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Trump Plaza Hotel and Casino made its mark during 30 years in operation
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Trump Plaza Hotel and Casino made its mark during 30 years in operation

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Tyson Spinks 1988

Michael Spinks is seen as he goes down after receiving a knockout by Mike Tyson during their 91-second heavyweight fight, June 27, 1988, at Trump Plaza in Atlantic City.

John Exadaktilos, owner of Ducktown Tavern and Liquors at the corner of Atlantic and Georgia Avenues, is having a Trump Plaza Implosion Party.

There was a time, during its 30 years as a casino, that Trump Plaza Hotel and Casino brought glitz and glamor to Atlantic City.

It was the mid-1980s and the early 1990s, and Trump Plaza’s proximity to Jim Whelan Boardwalk Hall — and Donald Trump’s willingness to spend money — made the casino one of the centers of the sports and entertainment world.

All the city’s casinos would buy tickets from promoters and give them to their high rollers. On fight or big event nights, limousines would ferry VIPs from the casinos to Boardwalk Hall.

“(Some) guys would wear white mink coats,” said Frank Gelb, a veteran promoter, who recalled Frank Sinatra attending a fight in Atlantic City. “These would be really big weekends. It was great for the East Coast. Madison Square Garden was the only place that had big-time fights.”

Trump had the casino built in 1982, and it opened in 1984 as the first of what would be three casinos in town. Trump’s Castle opened a year later, but the Plaza stayed the crown jewel for the first six years of its existence at the center of the Boardwalk and the base of the Atlantic City Expressway.

The Plaza finished 1988 with a yearlong gross casino win of more than $300 million, a record at the time. In 1995, Trump shifted ownership of the Plaza to a new publicly traded company: Trump Hotels and Casino Resorts.

Although Trump cut ties with the casino in 2009, he received a 10% fee for the use of his name on all three casinos. Trump Plaza closed in 2014. In 2016, Icahn Enterprises bought the Trump properties out of bankruptcy court. Trump Taj Mahal Casino Resort reopened as Hard Rock Hotel & Casino Atlantic City in 2018 after closing in 2016.

Trump Plaza is scheduled to be demolished Wednesday.

During its heyday, the casino sponsored or hosted heavyweight boxing title fights, Rolling Stones concerts and WrestleMania.

Karin Trasferini, of Ventnor, was the Plaza’s hotel manager in 1991 and 1992, working the graveyard shift from midnight to 8 a.m.

“I remember the dresses and the fancy suits,” said Trasferini, who would catch a glimpse of celebrities after the events were over and they headed back to the hotel. “I saw Diahann Carroll, Julia Roberts, George Foreman, Wayne Newton, Donald Trump.”

After the newer and bigger Trump Taj Mahal opened in 1990, the three Trump casinos developed their own niches.

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The Taj Mahal, which had the largest concert venue, booked the big shows. Trump’s Castle, which was eventually renamed Trump Marina, hosted more rock and newer performers. Trump Plaza offered traditional casino performers.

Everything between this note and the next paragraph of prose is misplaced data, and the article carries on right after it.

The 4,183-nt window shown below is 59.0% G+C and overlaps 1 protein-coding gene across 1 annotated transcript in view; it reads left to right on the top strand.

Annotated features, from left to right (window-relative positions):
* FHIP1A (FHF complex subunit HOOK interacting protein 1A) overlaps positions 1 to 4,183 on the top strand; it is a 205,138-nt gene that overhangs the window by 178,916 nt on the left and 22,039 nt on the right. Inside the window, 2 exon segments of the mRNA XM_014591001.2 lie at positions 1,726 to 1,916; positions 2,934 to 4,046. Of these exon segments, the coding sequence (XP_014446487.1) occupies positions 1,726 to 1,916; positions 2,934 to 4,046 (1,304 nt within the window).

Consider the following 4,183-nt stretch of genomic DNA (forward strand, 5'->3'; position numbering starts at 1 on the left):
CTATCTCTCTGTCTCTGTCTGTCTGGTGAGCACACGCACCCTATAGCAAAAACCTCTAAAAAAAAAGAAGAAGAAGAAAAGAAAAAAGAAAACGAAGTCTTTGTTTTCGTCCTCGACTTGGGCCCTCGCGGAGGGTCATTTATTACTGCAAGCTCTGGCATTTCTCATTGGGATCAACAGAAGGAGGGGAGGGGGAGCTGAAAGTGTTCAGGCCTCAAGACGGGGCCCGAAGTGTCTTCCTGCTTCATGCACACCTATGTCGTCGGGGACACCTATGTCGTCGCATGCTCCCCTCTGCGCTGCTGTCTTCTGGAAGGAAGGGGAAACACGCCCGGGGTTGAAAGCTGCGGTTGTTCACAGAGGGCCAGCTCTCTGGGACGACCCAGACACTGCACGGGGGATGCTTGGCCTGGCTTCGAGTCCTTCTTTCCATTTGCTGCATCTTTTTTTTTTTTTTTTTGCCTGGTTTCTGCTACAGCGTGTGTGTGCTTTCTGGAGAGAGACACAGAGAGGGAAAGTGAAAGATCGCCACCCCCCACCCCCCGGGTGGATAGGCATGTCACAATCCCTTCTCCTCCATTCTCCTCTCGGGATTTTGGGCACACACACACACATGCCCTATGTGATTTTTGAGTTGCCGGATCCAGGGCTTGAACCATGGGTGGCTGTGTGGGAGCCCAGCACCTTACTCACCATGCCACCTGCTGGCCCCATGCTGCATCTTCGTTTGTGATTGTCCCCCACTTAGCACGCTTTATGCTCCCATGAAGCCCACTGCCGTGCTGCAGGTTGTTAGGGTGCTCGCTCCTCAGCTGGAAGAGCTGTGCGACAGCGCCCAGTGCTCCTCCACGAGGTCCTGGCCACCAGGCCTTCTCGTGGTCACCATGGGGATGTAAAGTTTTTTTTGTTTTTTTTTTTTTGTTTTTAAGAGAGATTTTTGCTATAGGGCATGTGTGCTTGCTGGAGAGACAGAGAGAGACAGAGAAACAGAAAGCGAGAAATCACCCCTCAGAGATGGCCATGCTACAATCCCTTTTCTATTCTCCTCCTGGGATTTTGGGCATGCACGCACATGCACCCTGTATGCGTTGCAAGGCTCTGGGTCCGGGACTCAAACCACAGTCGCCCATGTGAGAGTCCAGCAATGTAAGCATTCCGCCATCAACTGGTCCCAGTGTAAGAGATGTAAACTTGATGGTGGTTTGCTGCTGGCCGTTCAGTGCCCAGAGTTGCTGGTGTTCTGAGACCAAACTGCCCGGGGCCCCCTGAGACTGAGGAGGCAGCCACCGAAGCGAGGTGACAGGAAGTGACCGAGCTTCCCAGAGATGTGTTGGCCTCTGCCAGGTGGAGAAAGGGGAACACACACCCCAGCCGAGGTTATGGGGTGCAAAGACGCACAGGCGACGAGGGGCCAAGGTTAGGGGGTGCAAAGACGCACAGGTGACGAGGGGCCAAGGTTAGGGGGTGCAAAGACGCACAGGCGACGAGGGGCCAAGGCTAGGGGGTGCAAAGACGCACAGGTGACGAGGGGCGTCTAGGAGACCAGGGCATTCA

Soulful 1970s hitmaker Barry White never played Atlantic City until he was booked in January 1995 at Trump Plaza.

Stephanie Nielson, vice president of entertainment for the now defunct Trump Taj Mahal from 1991 to 2000, was never able to land White herself. Nielson reached out Greg Kuhlen, a day-one employee at Trump Plaza, who rose through the ranks of the entertainment department to become its executive director, to attend White’s debut.

“Greg did a lot of production shows and comedians,” Nielson said.

The casino’s showroom, which was known as Trump Theater, only held 775 people, which limited who could be booked.

“I remember I finally saw the one and only Ray Charles. I booked it in 2002,” said Steve Gietka, who was vice president of entertainment for Trump Properties from 2000-11.

Before Gietka started booking entertainment for it, he attended one of the Rolling Stones’ “Steel Wheels” shows that took place in December 1989 at Boardwalk Hall, which Trump Plaza brought to Atlantic City through a multimillion-dollar contract.

Gietka’s other bookings included the Beach Boys and Country Music Hall of Fame member Loretta Lynn. Those were held inside the 3,200-seat capacity Adrian Phillips Ballroom at Boardwalk Hall, but were presented by the Plaza.

“I look back fondly at that time. It was a great run,” Gietka said. “A lot of cool stuff happened in my career and for my family.”

DJ Fah D, a part-time Atlantic City resident who was born Faheem Davis, would mount the turntables during the unofficial after-shows that were held in a ballroom at Trump Plaza after an R&B or a hip-hop concert took place inside the 14,000-capacity arena at Boardwalk Hall.

Nov. 19, 2011, following the Kanye West and Jay-Z “Watch the Throne” concert at Boardwalk Hall, was his most memorable after-party.

“It was a great night. It was packed. There were lines down the hallway,” he said.

DJ Fah D would pay $10,000 upfront to book a Plaza ballroom. If he sold enough after-party tickets and guests purchased $20,000 in alcohol during the course of a night, the casino would refund his $10,000. A Plaza ballroom could hold more than 1,000 people. In 14 years doing it, he never lost money, he said.

“They are all good memories. A lot of money was made,” DJ Fah D said.

Contact Vincent Jackson: 609-272-7202

vjackson@pressofac.com

Twitter@ACPressJackson

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